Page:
Refugees are people who had to leave their homes because their lives were in danger. The Geneva Convention on Refugees makes it compulsory for the countries that have signed this international treaty (almost 150, among them all EU member states and thus also Austria) to recognize people as refugees who, due to justified fear of persecution for ethnic, religious or political reasons, or due to their nationality or because they belong to a certain social group, have had to flee their country.
If, during the course of asylum proceedings (see "What is the procedure for asylum proceedings?") it is determined that such reasons exist, asylum must be granted; then the terms "persons who qualify for asylum", or "asylum seekers" (Asylberechtigten) or "refugees" (Flüchtlingen) are used.
People are often considered migrants, who, as opposed to refugees, were not in danger of being persecuted in their home countries and who left their homeland voluntarily, such as for the purpose of work or education or other personal reasons. There is a difference in decision-making regarding refugees and migrants: for migrants Austria can largely make decisions autonomously, as to which and how many migrants it decides to accept.
It is not possible to apply for asylum from abroad, one must apply in Austria. For refugees it is virtually impossible to enter Austria legally with a visa issued by an Austrian embassy abroad. Therefore, refugees have to organize their trip to Europe themselves and are forced to cross the border into Europe or Austria "illegally". This trip is very dangerous and expensive, and most of the refugees have to rely on the support of human traffickers in order to be smuggled over the borders, which are difficult to cross.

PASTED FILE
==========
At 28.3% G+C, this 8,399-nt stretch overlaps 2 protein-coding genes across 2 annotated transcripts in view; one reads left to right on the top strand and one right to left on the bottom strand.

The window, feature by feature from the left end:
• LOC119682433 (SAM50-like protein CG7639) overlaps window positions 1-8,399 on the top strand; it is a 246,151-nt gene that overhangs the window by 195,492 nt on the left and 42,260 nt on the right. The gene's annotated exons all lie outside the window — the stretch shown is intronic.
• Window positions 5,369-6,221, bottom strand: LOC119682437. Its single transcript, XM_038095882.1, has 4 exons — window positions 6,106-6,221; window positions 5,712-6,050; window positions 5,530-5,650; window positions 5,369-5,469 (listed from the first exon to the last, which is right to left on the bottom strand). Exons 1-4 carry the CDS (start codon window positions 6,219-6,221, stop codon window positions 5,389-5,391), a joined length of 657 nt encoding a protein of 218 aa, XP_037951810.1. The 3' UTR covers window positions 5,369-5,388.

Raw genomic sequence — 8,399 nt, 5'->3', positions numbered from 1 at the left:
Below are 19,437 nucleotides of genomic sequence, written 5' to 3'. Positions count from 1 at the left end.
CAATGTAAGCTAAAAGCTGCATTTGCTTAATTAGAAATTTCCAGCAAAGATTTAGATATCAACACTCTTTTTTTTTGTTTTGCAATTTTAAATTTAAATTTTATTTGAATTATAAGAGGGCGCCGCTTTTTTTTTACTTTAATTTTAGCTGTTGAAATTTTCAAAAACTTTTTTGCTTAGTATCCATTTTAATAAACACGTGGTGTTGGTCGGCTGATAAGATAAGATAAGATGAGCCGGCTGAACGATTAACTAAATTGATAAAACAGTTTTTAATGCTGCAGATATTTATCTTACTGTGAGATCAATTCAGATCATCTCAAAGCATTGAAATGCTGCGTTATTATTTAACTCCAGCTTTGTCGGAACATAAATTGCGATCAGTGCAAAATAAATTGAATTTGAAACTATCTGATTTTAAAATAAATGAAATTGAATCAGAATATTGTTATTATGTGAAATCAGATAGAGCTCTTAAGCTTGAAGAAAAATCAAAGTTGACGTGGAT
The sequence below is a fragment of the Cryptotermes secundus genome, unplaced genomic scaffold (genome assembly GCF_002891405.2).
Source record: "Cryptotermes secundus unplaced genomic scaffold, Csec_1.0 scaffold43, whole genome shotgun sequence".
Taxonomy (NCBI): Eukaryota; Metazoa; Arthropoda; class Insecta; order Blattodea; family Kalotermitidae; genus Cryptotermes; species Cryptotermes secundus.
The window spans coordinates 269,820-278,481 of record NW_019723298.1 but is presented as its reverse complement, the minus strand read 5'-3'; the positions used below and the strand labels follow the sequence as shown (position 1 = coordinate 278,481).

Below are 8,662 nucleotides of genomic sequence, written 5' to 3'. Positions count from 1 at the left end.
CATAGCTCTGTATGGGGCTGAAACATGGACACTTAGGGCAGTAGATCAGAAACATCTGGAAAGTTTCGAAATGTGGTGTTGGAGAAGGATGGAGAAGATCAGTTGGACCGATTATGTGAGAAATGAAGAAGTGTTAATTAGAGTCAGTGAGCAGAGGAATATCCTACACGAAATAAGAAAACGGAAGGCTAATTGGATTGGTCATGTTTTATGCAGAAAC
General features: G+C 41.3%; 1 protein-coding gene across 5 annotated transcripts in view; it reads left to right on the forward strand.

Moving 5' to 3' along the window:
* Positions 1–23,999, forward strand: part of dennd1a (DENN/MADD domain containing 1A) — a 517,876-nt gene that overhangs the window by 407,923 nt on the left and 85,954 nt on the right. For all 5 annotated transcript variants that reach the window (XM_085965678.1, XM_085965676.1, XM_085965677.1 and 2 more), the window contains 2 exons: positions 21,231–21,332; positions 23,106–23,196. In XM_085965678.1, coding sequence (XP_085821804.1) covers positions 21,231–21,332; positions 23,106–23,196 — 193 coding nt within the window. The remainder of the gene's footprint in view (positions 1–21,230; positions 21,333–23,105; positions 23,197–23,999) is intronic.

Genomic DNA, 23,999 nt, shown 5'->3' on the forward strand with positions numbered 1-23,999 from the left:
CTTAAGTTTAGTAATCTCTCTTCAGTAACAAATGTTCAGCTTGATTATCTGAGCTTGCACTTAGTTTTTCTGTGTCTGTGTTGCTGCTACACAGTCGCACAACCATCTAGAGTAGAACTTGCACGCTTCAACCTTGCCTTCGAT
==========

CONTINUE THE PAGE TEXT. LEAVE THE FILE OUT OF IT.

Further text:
The Geneva Convention prohibits punishing refugees for crossing borders illegally.
People applying for asylum or asylum seekers are people who have applied for asylum - protection from persecution - in another country and whose asylum proceedings have not yet been completed. The German term "AsylantInnen" has a negative meaning and therefore it should not be used.
To apply for asylum, or to be completely correct, to apply for international protection (= application for the granting of asylum or alternatively subsidiary protection, see "What is subsidiary protection?"), a person has to explain to a police officer that she/he needs Austria's protection.
If someone has applied for asylum the police takes down the personal data, takes a photo, takes fingerprints and conducts a first brief interview.
Then the Federal Office for Refugees / the Bundesamt für Fremdenwesen und Asyl (BFA) decides where to take the asylum seeker for food and accommodations within the basic care program/ Grundversorgung provided by the government (see "How are asylum seekers provided for?").
In the first part of the asylum proceedings ("approval procedure"/ "Zulassungsverfahren") after at least one interview has taken place, the BFA decides whether the Austrian authorities must examine the applicant's reasons for fleeing the country of origin or whether, according to the Dublin III Regulation (see "What is the Dublin III Regulation?") another EU country (plus Norway, Iceland or Switzerland) is responsible for carrying out the asylum procedure. According to the law, in the approval procedure asylum seekers are (currently) entitled to legal consultation through the organizations "Menschenrechte Österreich" or "ARGE Rechtsberatung" (Diakonie and Volkshilfe Upper Austria). If, according to the Dublin Regulation, another country is responsible, the BFA issues a respective written decision (a ruling), against which the asylum seeker has one week to lodge a complaint (supported by "Verein Menschenrechte Österreich" or "ARGE Rechtsberatung").